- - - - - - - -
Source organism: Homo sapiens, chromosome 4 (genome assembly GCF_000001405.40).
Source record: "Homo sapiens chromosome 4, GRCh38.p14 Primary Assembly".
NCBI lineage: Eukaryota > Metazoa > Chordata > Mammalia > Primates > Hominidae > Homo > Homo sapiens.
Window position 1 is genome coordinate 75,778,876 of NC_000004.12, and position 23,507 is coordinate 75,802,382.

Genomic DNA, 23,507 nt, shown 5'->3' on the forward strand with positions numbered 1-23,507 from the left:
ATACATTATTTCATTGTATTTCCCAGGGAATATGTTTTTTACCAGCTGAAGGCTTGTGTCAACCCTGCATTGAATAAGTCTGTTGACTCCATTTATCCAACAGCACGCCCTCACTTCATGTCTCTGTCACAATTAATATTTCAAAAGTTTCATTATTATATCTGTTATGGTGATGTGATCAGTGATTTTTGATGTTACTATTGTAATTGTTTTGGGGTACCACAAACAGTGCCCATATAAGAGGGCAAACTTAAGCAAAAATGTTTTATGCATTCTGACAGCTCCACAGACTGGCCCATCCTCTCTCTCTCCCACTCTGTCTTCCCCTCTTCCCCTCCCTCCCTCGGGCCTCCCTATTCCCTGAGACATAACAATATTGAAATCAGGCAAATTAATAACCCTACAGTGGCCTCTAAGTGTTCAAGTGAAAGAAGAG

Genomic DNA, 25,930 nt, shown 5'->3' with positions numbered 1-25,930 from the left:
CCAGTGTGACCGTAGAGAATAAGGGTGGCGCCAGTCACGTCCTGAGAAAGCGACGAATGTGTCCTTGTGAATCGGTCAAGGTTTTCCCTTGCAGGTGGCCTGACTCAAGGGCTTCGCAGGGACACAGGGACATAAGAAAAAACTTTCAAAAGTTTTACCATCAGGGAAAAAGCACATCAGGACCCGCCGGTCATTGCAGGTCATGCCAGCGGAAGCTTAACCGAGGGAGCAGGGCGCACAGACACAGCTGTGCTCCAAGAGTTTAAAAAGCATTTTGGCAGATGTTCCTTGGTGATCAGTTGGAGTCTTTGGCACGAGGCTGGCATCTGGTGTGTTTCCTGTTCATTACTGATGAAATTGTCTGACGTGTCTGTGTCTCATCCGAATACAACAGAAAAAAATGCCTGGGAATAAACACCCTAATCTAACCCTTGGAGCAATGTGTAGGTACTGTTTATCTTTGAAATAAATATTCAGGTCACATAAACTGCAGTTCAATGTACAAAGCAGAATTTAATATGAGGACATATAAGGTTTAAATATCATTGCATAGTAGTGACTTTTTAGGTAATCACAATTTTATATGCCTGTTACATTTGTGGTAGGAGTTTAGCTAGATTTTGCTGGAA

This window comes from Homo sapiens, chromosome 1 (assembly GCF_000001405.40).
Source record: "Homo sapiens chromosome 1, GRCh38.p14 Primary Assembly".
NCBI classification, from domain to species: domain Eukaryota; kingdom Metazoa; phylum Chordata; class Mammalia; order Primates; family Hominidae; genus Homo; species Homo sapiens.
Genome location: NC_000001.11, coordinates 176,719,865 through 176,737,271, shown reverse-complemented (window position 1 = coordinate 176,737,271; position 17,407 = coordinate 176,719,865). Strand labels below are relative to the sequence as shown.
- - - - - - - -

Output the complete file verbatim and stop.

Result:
Source organism: Homo sapiens, chromosome 4 (genome assembly GCF_000001405.40).
Source record: "Homo sapiens chromosome 4, GRCh38.p14 Primary Assembly".
NCBI lineage: Eukaryota > Metazoa > Chordata > Mammalia > Primates > Hominidae > Homo > Homo sapiens.
Window position 1 is genome coordinate 75,778,876 of NC_000004.12, and position 23,507 is coordinate 75,802,382.

Genomic DNA, 23,507 nt, shown 5'->3' on the forward strand with positions numbered 1-23,507 from the left:
ATACATTATTTCATTGTATTTCCCAGGGAATATGTTTTTTACCAGCTGAAGGCTTGTGTCAACCCTGCATTGAATAAGTCTGTTGACTCCATTTATCCAACAGCACGCCCTCACTTCATGTCTCTGTCACAATTAATATTTCAAAAGTTTCATTATTATATCTGTTATGGTGATGTGATCAGTGATTTTTGATGTTACTATTGTAATTGTTTTGGGGTACCACAAACAGTGCCCATATAAGAGGGCAAACTTAAGCAAAAATGTTTTATGCATTCTGACAGCTCCACAGACTGGCCCATCCTCTCTCTCTCCCACTCTGTCTTCCCCTCTTCCCCTCCCTCCCTCGGGCCTCCCTATTCCCTGAGACATAACAATATTGAAATCAGGCAAATTAATAACCCTACAGTGGCCTCTAAGTGTTCAAGTGAAAGAAGAG

Genomic DNA, 25,930 nt, shown 5'->3' with positions numbered 1-25,930 from the left:
CCAGTGTGACCGTAGAGAATAAGGGTGGCGCCAGTCACGTCCTGAGAAAGCGACGAATGTGTCCTTGTGAATCGGTCAAGGTTTTCCCTTGCAGGTGGCCTGACTCAAGGGCTTCGCAGGGACACAGGGACATAAGAAAAAACTTTCAAAAGTTTTACCATCAGGGAAAAAGCACATCAGGACCCGCCGGTCATTGCAGGTCATGCCAGCGGAAGCTTAACCGAGGGAGCAGGGCGCACAGACACAGCTGTGCTCCAAGAGTTTAAAAAGCATTTTGGCAGATGTTCCTTGGTGATCAGTTGGAGTCTTTGGCACGAGGCTGGCATCTGGTGTGTTTCCTGTTCATTACTGATGAAATTGTCTGACGTGTCTGTGTCTCATCCGAATACAACAGAAAAAAATGCCTGGGAATAAACACCCTAATCTAACCCTTGGAGCAATGTGTAGGTACTGTTTATCTTTGAAATAAATATTCAGGTCACATAAACTGCAGTTCAATGTACAAAGCAGAATTTAATATGAGGACATATAAGGTTTAAATATCATTGCATAGTAGTGACTTTTTAGGTAATCACAATTTTATATGCCTGTTACATTTGTGGTAGGAGTTTAGCTAGATTTTGCTGGAA

This window comes from Homo sapiens, chromosome 1 (assembly GCF_000001405.40).
Source record: "Homo sapiens chromosome 1, GRCh38.p14 Primary Assembly".
NCBI classification, from domain to species: domain Eukaryota; kingdom Metazoa; phylum Chordata; class Mammalia; order Primates; family Hominidae; genus Homo; species Homo sapiens.
Genome location: NC_000001.11, coordinates 176,719,865 through 176,737,271, shown reverse-complemented (window position 1 = coordinate 176,737,271; position 17,407 = coordinate 176,719,865). Strand labels below are relative to the sequence as shown.